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What have you done in the last 2 years to try to resolve this?

What do you want now? Just to see your mother? Or are you trying to change other things as well?
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I never argue in front of my mother. I never get upset either. One time, my brother and his daughter were fighting each on either side of her bed. She was yelling at them to stop and she was very upset. They didn't even hear her or respond. I told them to stop and not to fight around her. They heard me all right. They stopped.
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I think you need to work out your differences of opinion without involving your mother. There must be some kind of mediator who does this kind of process. I wonder if your brother feels you try to influence your mother to change things and upset her in the process. This should be about your mother, not you, not the brother. Take your disagreement outside (away from mom).
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Rosella - so is your brother mom's POA or is he her guardian? JessieBelle is spot on that more details on what the whole history is needed.

Which one - POA or guardian - makes a huge difference. If he is her guardian, he has gone through a pretty detailed legal process and been appointed by the court to act in her behalf & with reporting to the court. Removing someone who is guardian is difficult. The ? if this is the case is, just where was other family in the guardianship hearings. They could have placed themselves to be appointed but didn't. Why or why not?

If he is named to be POA, then the ? is more when was it done and was mom competent & cognitive at the time. If he has been POA for a good period of time, then it is going to hold up to be valid.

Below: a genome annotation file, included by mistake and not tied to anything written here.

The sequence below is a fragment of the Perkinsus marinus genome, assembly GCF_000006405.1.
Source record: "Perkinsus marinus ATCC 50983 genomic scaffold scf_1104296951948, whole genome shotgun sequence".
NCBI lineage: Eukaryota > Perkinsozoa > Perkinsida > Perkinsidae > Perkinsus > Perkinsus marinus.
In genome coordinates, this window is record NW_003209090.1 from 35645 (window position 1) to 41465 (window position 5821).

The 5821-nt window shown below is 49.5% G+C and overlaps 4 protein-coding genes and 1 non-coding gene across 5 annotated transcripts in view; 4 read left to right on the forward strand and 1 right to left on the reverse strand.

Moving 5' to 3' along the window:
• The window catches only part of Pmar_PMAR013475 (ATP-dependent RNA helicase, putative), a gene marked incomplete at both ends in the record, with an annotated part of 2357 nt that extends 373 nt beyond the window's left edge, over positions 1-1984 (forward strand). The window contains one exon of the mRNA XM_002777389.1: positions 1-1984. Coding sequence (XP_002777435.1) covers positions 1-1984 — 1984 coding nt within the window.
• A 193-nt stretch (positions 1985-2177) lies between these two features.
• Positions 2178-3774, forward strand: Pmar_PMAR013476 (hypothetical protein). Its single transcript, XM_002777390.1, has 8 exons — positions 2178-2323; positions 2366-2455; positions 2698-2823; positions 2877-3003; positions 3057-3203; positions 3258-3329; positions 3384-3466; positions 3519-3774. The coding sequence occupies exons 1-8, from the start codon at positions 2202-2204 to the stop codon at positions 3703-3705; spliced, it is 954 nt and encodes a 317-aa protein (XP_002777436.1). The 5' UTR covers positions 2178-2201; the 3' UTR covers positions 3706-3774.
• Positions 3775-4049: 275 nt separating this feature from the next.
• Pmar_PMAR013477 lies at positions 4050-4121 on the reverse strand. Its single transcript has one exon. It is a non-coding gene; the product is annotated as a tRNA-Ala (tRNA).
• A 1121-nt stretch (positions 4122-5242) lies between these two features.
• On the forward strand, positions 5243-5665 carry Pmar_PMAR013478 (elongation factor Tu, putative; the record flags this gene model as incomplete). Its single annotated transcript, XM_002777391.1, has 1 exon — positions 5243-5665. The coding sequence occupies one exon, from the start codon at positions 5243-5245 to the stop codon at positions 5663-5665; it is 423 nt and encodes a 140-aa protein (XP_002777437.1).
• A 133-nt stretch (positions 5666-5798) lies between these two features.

If you don't know which one your brother is for mom, that in itself is an issue.
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Could you tell us a little more about why your brother doesn't want you to see your mother. If he has guardianship, he does control her assets and whereabouts. I sense there is history here that we don't know. Could you fill us in on what the history is?
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I am the one kind of in your brothers shoes, whereby I care for my mother on a daily basis and she lives with. I get 0% help from 3 of the 4 siblings, and the 4th one pretty much does lip service by calling once or twice a week. When my mother got ill and was hospitalized, I did not call my remote siblings but my brother did. I did let them see my mother, but would love to have slapped them for their sudden interest because they thought she was dying. On these kinds of situations, there is more to it than what might be evident on the surface. I would ask to you if you were involved before the hospitalization or if it was like my own siblings, and suddenly became involved when you thought that perhaps the end was near? I think there is more to it, and I do agree that if you feel that there is something amiss, an elder attorney or perhaps a policing community group like Crimes Against the Elderly might be worth checking into. In the past two years, it would have certainly been wise to have checked into the situation before a crisis was upon you, as it might be now. Your brother may be acting out of disappointment and anger, and that hostility is playing itself out now that your mother is not well. I can understand that situation. I think Pinky1 has some good ideas there, but also,in the meantime while she is in the hospital, I am sure there is no law that keeps you from sitting outside her room, and telling her through the door that you love her and are there outside the door. Maybe that's the best you can do, but I would feel at least a little better if I were in your situation.
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You should just go to the hospital. He CANNOT keep her from you. If you visit, you will be noticed by staff, but they have no idea who you are and I'm sure they're too busy keeping people alive to care. Don't give your brother more power than he has. By "taken away from you," I assume he moved to another city and took her with because he is her POA. Btw, POA's are revokable as long as the person is competent. Has your mom been declared incompetent? What reason has he given for this? If he's just lost his mind, threaten him with legal action. Go to the hospital. If you are ejected, talk to upper management about the legality or illegality of enforcing this. Threaten them with legal action. Get a letter from an attorney if you have to. (Usually threatening is enough.) I am so sorry you have to deal with this as well as your mother's death.